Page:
Tourists Leap into Sea to Escape Flaming Diving Boat

Tourists who survived the sinking of their diving boat disembark Monday night on the shore of Satun province.

SATUN — A diving trip in the pristine sea near a world-renowned island turned into a survival nightmare for 18 tourists Monday afternoon when their boat caught fire, forcing them to leave everything behind and swim for their lives.

Although all the tourists and boat crew were safely rescued, most of the visitors are now stranded without passports in Satun province after their Koh Lipe diving trip went awry. Police are debating which station has jurisdiction over the case, which one officer described as a possible case of negligence.

Nipon Kongkwan, chief of La-Ngu Police Station, said the captain of the Charan Tour boat told him the incident happened when the crew was filling oxygen tanks for a dive. They did so too close to an inflammable material, and an accidental spark lit up flames that soon spread across the boat too quickly for the tourists to do anything but leap free.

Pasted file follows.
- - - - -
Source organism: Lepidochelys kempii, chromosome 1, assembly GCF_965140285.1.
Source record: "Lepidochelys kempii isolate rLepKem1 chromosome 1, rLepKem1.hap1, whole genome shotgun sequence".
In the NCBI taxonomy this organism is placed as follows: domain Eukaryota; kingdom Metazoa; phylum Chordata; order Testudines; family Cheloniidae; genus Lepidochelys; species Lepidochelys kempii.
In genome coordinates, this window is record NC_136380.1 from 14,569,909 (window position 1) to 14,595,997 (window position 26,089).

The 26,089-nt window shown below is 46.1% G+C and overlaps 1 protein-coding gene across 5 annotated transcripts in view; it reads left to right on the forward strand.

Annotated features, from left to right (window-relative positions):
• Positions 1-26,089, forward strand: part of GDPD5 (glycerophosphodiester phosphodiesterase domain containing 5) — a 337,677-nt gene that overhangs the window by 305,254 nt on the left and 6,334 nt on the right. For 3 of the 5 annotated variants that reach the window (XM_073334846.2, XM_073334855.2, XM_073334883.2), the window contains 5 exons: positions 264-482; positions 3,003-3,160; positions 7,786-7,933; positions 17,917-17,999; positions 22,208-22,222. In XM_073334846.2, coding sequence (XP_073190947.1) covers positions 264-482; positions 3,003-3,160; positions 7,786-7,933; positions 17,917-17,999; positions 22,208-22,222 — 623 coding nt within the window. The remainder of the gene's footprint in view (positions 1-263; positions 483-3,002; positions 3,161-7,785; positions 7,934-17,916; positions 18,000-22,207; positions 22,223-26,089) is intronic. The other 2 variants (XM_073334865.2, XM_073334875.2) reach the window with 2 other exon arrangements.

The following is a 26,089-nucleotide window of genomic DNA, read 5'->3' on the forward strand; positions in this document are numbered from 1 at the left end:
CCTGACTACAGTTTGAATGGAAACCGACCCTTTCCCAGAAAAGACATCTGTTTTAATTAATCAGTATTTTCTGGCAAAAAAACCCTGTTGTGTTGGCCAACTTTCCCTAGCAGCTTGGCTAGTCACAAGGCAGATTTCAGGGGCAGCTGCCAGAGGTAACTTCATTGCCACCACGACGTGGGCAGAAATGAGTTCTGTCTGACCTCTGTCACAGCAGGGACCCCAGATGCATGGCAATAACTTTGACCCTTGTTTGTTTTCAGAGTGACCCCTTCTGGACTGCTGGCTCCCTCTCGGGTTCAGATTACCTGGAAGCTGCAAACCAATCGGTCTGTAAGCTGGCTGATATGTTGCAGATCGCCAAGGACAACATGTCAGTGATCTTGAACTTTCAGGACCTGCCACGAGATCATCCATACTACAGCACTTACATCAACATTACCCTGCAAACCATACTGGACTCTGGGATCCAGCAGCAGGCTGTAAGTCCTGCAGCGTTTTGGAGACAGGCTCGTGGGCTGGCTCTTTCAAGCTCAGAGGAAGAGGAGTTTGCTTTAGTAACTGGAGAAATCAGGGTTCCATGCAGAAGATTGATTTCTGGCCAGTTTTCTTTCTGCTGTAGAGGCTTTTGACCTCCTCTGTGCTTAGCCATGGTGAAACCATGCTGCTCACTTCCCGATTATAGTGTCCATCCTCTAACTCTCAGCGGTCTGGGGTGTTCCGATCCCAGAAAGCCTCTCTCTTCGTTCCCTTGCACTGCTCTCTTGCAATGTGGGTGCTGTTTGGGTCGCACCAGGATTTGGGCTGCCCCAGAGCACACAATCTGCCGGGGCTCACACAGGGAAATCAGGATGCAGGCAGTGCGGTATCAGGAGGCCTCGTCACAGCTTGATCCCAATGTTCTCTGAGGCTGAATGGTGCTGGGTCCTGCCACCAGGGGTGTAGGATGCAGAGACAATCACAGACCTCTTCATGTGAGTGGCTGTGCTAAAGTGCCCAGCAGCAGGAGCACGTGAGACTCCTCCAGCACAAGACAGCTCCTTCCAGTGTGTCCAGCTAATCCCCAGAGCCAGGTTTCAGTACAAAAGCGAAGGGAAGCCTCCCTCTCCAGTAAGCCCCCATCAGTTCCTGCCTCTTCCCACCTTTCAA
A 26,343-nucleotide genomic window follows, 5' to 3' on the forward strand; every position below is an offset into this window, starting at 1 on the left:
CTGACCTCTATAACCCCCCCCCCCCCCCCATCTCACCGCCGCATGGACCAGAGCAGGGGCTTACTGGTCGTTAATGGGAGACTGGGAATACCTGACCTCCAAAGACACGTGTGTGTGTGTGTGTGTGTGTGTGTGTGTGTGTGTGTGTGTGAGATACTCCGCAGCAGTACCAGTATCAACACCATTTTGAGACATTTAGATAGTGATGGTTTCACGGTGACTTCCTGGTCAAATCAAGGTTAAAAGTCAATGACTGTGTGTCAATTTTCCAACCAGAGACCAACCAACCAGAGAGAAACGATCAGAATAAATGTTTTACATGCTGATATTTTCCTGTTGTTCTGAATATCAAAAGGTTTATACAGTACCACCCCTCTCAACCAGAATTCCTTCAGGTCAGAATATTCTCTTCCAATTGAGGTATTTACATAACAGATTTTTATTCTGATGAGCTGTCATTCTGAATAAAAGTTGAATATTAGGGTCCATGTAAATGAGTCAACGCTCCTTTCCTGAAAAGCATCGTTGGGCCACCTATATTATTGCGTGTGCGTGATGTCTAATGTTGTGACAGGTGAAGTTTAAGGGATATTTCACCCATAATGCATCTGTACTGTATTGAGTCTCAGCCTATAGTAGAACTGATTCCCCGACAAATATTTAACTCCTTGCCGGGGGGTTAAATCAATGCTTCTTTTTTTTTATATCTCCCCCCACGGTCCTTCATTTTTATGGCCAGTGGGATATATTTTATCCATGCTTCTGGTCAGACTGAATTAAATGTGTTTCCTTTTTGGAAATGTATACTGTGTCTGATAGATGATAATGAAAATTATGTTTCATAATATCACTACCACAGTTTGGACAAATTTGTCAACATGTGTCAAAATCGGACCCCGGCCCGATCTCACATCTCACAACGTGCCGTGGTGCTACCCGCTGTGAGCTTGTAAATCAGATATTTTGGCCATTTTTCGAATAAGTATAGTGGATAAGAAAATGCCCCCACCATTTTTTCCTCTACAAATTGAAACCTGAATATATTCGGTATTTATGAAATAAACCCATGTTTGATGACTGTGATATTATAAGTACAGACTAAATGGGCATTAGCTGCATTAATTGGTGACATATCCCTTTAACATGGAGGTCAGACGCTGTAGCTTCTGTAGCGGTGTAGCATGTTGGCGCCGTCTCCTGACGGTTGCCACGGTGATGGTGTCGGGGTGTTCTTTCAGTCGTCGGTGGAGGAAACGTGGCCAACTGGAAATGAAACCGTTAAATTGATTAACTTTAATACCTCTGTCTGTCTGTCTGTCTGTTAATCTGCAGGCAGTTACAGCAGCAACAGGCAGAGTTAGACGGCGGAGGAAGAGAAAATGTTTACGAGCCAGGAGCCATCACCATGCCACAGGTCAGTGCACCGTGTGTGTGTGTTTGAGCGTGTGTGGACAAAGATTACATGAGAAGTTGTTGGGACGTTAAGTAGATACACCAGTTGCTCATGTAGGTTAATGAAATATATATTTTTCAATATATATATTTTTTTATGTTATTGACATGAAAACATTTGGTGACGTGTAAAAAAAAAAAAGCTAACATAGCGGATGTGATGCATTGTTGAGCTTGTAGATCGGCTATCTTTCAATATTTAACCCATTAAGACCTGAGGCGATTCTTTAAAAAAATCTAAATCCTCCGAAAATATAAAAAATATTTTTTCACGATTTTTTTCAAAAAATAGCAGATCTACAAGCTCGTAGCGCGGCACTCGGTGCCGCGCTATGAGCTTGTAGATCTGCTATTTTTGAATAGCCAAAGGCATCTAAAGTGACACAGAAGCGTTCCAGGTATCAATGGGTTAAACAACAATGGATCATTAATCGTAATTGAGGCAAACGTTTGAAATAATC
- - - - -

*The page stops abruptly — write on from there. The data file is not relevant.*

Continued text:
“They couldn’t pick up anything. They had to jump into the sea,” Col. Nipon said. “No passports. No iPhones. Nothing. They even had to borrow clothes from local fishermen.”

He stressed that story was solely based on the testimony of the captain, and that police must investigate before reaching any conclusions.

The boat reportedly caught fire and sank hours after it departed Lipe on Monday afternoon. Tourists and crew members had to struggle to stay afloat for half an hour before a nearby fishing boat spotted them and came to the rescue, according to a marine police officer in the area.

“They were very lucky,” Lt. Col. Santipong Pansawat said.

He added that some of the tourists and crewmen were slightly burned, but no one was seriously hurt.

The tourists include four from Brazil, four from Finland, two from Russia, two from Sweden, two from Britain, two from Germany, one from Spain and one from Italy, police said.

They were brought to the coast of Satun province in the evening, and representatives from Charan Tour booked a hotel for them to stay while they sort out their missing documents, Col. Nipon said. At least five tourists had filed complaints about their lost passports so they could secure new ones from their embassies, he added.

Charan Tour is expected to file criminal charges against the crew over the incident, but was unable to do so because the boat sank in waters where the jurisdiction of three police stations meet, so officers could not agree which unit is responsible for investigating.

Nipon said he wouldn’t mind taking the case if the company decided to file charges at his station.

“I’m not worried about it,” he said.

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